When I was still teaching full time I often had students filled with great ideas who were unwilling to take the time or make the effort to write them out. That is not a criticism! It was most often NOT a reflection of laziness, but of frustration with the physical challenges of writing or the processing difficulties of moving from thought to paper. Students with challenges like this find it simpler, less frustrating, less anxiety producing, etc. to write the shortest possible answer they can possible do.
1. Do a trial first. Some night or weekend when there is more time and inclination take a question from a homework assignment or a past test. Ask your child the question out loud and have them answer it just out loud to you. If you find they know a lot more than what they wrote, you are on to something... go to the teacher.
2. Talk to your child's teacher. Show/Tell the teacher the difference between what you child typically produces for an answer and what they produce when freed of the responsibility of physically writing their answer. Ask if they are willing to accept your child "dictating" answers to questions. Years ago, I sometimes used cassette tapes for families who were willing and would then listen to the tapes to "correct" their "papers."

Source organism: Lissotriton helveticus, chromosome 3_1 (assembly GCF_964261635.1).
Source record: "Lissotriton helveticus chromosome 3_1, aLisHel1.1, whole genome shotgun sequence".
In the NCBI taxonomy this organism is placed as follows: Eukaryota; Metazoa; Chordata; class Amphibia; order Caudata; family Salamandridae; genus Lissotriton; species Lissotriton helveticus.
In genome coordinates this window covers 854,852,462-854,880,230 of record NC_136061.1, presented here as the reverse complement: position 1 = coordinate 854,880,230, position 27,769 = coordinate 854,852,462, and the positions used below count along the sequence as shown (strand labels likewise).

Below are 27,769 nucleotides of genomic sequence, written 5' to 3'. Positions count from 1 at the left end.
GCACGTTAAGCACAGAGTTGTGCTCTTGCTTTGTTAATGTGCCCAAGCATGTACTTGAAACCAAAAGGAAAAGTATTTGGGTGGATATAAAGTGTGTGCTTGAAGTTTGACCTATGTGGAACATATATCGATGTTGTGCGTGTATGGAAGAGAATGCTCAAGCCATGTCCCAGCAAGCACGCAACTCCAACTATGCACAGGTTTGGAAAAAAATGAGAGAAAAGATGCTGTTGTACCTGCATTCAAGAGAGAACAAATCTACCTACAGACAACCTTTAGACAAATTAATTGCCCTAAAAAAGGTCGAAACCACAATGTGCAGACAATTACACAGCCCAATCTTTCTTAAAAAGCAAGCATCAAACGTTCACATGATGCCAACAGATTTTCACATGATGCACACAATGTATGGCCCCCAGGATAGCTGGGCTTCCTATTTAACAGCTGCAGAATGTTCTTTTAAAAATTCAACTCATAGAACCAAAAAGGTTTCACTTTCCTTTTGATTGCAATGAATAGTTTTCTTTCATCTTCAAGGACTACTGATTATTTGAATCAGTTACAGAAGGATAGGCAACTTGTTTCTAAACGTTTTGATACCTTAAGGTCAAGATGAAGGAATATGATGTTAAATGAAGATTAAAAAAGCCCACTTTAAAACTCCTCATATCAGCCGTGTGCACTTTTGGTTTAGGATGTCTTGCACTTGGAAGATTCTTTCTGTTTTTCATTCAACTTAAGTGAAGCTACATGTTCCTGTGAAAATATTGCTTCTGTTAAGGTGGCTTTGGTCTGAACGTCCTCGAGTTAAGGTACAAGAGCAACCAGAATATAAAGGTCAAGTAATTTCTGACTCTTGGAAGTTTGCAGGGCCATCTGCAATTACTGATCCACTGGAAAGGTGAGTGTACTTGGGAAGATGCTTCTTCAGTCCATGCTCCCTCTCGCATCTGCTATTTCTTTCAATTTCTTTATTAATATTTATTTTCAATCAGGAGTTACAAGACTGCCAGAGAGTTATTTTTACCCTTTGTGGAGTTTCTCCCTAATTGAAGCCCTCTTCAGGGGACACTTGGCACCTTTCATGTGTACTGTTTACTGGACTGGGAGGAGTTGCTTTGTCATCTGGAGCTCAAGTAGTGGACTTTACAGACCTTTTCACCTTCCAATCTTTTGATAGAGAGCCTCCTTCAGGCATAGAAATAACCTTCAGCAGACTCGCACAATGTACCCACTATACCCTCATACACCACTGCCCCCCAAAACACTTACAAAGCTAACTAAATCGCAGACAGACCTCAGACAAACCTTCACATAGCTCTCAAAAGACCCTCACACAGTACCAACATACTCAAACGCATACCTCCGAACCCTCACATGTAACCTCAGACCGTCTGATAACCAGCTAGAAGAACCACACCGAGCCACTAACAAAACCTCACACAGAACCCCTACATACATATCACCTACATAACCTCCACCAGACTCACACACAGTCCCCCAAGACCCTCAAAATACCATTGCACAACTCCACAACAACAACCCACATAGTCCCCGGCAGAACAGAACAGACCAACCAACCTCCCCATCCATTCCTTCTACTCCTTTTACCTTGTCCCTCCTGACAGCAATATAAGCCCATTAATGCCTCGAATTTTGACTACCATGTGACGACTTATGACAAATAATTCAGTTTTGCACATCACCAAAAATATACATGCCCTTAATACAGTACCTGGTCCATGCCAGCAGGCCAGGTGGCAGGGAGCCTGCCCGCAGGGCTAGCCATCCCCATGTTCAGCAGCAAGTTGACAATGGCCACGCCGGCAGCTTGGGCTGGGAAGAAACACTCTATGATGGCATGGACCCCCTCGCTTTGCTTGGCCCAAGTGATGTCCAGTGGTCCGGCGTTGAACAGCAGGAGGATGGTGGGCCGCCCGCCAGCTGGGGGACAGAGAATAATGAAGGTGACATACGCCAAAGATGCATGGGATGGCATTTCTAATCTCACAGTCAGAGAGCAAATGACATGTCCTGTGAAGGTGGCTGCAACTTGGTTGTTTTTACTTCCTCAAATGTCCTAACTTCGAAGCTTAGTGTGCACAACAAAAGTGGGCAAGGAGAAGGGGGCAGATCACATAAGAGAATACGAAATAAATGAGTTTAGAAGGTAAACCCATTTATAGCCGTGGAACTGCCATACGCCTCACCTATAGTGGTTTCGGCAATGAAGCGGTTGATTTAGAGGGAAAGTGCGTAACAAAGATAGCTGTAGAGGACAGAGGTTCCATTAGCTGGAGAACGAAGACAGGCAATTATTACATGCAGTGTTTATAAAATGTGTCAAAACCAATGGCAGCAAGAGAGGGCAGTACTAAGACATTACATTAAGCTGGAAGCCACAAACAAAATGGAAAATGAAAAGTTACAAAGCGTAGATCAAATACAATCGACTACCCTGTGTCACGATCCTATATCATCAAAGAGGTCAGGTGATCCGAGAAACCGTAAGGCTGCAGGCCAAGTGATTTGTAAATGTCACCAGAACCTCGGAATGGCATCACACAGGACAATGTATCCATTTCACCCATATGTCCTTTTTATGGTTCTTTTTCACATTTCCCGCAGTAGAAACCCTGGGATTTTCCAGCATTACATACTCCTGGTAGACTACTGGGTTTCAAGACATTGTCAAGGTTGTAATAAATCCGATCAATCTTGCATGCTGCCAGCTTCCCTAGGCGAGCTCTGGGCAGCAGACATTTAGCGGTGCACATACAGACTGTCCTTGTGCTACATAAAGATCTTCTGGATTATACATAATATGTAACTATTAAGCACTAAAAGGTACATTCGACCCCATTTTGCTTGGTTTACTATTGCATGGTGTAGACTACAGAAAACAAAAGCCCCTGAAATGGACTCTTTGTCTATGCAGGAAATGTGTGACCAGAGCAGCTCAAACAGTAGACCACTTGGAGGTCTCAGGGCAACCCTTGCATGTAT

4. Meet again to plan. Tweak as needed or to use as a basic for discussing reasonable accommodations to enable more accurate assessment of your child's learning.
Make it clear and make it fun!! When my kids were younger I bought a plain bill-front cap from a craft store. Using markers and paint my child and I created a "Secretary" Hat. We even attached a couple of pencils and erasers to it for fun.
Whenever I was wearing the Secretary Hat, the child knew that I would write down exactly what he/she said with no changes or corrections or hints. If he wanted help or advice in revising etc. I took the hat off.
In time the hat was used sometimes by sitters, or by others helping at homework time. I later learned that one of the aides at school had made a similar hat for herself after hearing about it.
---And, by the way... another advantage is that the "boss" can pace or fidget all s/he wants while dictating.
Image credits: ipdc.co.id, affordablehousinginstitute.com
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